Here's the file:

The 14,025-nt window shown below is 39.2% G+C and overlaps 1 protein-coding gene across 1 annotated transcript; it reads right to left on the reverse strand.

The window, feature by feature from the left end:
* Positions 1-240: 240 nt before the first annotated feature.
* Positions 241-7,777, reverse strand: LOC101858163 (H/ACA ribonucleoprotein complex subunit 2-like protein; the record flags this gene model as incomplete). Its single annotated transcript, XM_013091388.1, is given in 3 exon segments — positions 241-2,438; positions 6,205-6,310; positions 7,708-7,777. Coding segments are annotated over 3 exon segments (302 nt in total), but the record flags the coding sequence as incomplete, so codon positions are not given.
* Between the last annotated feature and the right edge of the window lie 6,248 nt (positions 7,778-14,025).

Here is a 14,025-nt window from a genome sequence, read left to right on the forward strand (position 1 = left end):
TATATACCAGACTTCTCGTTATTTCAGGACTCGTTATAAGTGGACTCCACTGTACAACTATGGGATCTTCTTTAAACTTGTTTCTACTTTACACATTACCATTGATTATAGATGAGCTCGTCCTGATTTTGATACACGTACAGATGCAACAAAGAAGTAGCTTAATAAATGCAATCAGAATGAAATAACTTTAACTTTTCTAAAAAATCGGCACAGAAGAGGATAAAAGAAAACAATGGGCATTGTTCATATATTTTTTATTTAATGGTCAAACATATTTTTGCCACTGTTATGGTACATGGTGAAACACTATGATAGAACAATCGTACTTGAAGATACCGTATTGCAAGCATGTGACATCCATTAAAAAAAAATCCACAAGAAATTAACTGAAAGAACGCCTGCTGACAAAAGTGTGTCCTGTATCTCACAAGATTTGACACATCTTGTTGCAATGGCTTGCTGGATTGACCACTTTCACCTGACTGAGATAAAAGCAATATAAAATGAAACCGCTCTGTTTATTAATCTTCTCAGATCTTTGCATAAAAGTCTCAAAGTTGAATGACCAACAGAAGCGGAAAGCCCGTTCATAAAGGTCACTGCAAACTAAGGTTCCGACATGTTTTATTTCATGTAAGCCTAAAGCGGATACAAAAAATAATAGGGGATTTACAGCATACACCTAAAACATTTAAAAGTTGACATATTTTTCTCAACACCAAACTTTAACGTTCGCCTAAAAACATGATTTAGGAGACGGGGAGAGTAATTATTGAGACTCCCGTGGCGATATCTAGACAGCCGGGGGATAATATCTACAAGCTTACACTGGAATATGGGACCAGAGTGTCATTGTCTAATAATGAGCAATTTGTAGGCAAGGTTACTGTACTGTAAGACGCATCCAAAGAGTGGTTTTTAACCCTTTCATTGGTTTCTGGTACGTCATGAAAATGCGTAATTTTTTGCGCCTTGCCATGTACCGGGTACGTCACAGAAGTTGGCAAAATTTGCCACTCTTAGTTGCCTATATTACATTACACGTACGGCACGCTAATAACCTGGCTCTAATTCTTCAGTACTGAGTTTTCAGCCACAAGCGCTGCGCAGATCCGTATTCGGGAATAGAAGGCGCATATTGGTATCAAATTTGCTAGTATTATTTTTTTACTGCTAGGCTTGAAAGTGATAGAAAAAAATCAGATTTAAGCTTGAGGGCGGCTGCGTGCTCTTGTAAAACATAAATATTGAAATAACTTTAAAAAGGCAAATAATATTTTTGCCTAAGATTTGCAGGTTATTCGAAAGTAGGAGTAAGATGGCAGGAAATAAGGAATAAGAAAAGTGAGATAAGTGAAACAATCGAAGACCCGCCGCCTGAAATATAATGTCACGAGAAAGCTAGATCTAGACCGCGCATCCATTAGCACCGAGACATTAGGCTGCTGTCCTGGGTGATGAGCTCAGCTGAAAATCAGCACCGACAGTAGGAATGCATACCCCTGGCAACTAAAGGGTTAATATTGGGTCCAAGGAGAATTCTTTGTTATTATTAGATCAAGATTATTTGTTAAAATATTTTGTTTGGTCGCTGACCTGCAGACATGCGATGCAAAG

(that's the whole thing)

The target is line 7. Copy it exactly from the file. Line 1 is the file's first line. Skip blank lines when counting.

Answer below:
TATATACCAGACTTCTCGTTATTTCAGGACTCGTTATAAGTGGACTCCACTGTACAACTATGGGATCTTCTTTAAACTTGTTTCTACTTTACACATTACCATTGATTATAGATGAGCTCGTCCTGATTTTGATACACGTACAGATGCAACAAAGAAGTAGCTTAATAAATGCAATCAGAATGAAATAACTTTAACTTTTCTAAAAAATCGGCACAGAAGAGGATAAAAGAAAACAATGGGCATTGTTCATATATTTTTTATTTAATGGTCAAACATATTTTTGCCACTGTTATGGTACATGGTGAAACACTATGATAGAACAATCGTACTTGAAGATACCGTATTGCAAGCATGTGACATCCATTAAAAAAAAATCCACAAGAAATTAACTGAAAGAACGCCTGCTGACAAAAGTGTGTCCTGTATCTCACAAGATTTGACACATCTTGTTGCAATGGCTTGCTGGATTGACCACTTTCACCTGACTGAGATAAAAGCAATATAAAATGAAACCGCTCTGTTTATTAATCTTCTCAGATCTTTGCATAAAAGTCTCAAAGTTGAATGACCAACAGAAGCGGAAAGCCCGTTCATAAAGGTCACTGCAAACTAAGGTTCCGACATGTTTTATTTCATGTAAGCCTAAAGCGGATACAAAAAATAATAGGGGATTTACAGCATACACCTAAAACATTTAAAAGTTGACATATTTTTCTCAACACCAAACTTTAACGTTCGCCTAAAAACATGATTTAGGAGACGGGGAGAGTAATTATTGAGACTCCCGTGGCGATATCTAGACAGCCGGGGGATAATATCTACAAGCTTACACTGGAATATGGGACCAGAGTGTCATTGTCTAATAATGAGCAATTTGTAGGCAAGGTTACTGTACTGTAAGACGCATCCAAAGAGTGGTTTTTAACCCTTTCATTGGTTTCTGGTACGTCATGAAAATGCGTAATTTTTTGCGCCTTGCCATGTACCGGGTACGTCACAGAAGTTGGCAAAATTTGCCACTCTTAGTTGCCTATATTACATTACACGTACGGCACGCTAATAACCTGGCTCTAATTCTTCAGTACTGAGTTTTCAGCCACAAGCGCTGCGCAGATCCGTATTCGGGAATAGAAGGCGCATATTGGTATCAAATTTGCTAGTATTATTTTTTTACTGCTAGGCTTGAAAGTGATAGAAAAAAATCAGATTTAAGCTTGAGGGCGGCTGCGTGCTCTTGTAAAACATAAATATTGAAATAACTTTAAAAAGGCAAATAATATTTTTGCCTAAGATTTGCAGGTTATTCGAAAGTAGGAGTAAGATGGCAGGAAATAAGGAATAAGAAAAGTGAGATAAGTGAAACAATCGAAGACCCGCCGCCTGAAATATAATGTCACGAGAAAGCTAGATCTAGACCGCGCATCCATTAGCACCGAGACATTAGGCTGCTGTCCTGGGTGATGAGCTCAGCTGAAAATCAGCACCGACAGTAGGAATGCATACCCCTGGCAACTAAAGGGTTAATATTGGGTCCAAGGAGAATTCTTTGTTATTATTAGATCAAGATTATTTGTTAAAATATTTTGTTTGGTCGCTGACCTGCAGACATGCGATGCAAAG